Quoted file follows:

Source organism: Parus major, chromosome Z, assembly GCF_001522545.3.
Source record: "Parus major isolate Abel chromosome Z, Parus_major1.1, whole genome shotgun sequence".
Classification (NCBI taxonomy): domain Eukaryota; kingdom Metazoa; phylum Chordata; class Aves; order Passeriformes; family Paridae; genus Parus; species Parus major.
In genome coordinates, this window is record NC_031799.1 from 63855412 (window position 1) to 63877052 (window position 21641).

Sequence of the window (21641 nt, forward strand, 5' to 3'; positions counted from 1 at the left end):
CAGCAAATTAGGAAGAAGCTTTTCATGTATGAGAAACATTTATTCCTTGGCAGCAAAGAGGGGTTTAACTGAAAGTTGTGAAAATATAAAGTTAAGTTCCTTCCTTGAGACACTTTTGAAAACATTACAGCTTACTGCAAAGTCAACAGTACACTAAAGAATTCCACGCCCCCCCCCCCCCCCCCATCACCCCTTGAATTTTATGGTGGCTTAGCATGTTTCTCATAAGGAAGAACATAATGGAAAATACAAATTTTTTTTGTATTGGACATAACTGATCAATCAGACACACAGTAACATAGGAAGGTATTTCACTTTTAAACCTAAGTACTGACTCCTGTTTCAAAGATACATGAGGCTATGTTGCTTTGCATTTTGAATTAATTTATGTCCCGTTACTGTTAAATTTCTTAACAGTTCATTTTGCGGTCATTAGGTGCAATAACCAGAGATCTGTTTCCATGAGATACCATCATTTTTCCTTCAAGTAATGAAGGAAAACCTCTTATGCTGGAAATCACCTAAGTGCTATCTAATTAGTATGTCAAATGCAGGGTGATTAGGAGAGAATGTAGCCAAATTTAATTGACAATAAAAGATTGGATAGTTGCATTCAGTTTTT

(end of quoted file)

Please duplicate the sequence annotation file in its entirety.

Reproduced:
Source organism: Parus major, chromosome Z, assembly GCF_001522545.3.
Source record: "Parus major isolate Abel chromosome Z, Parus_major1.1, whole genome shotgun sequence".
Classification (NCBI taxonomy): domain Eukaryota; kingdom Metazoa; phylum Chordata; class Aves; order Passeriformes; family Paridae; genus Parus; species Parus major.
In genome coordinates, this window is record NC_031799.1 from 63855412 (window position 1) to 63877052 (window position 21641).

Sequence of the window (21641 nt, forward strand, 5' to 3'; positions counted from 1 at the left end):
CAGCAAATTAGGAAGAAGCTTTTCATGTATGAGAAACATTTATTCCTTGGCAGCAAAGAGGGGTTTAACTGAAAGTTGTGAAAATATAAAGTTAAGTTCCTTCCTTGAGACACTTTTGAAAACATTACAGCTTACTGCAAAGTCAACAGTACACTAAAGAATTCCACGCCCCCCCCCCCCCCCCCATCACCCCTTGAATTTTATGGTGGCTTAGCATGTTTCTCATAAGGAAGAACATAATGGAAAATACAAATTTTTTTTGTATTGGACATAACTGATCAATCAGACACACAGTAACATAGGAAGGTATTTCACTTTTAAACCTAAGTACTGACTCCTGTTTCAAAGATACATGAGGCTATGTTGCTTTGCATTTTGAATTAATTTATGTCCCGTTACTGTTAAATTTCTTAACAGTTCATTTTGCGGTCATTAGGTGCAATAACCAGAGATCTGTTTCCATGAGATACCATCATTTTTCCTTCAAGTAATGAAGGAAAACCTCTTATGCTGGAAATCACCTAAGTGCTATCTAATTAGTATGTCAAATGCAGGGTGATTAGGAGAGAATGTAGCCAAATTTAATTGACAATAAAAGATTGGATAGTTGCATTCAGTTTTT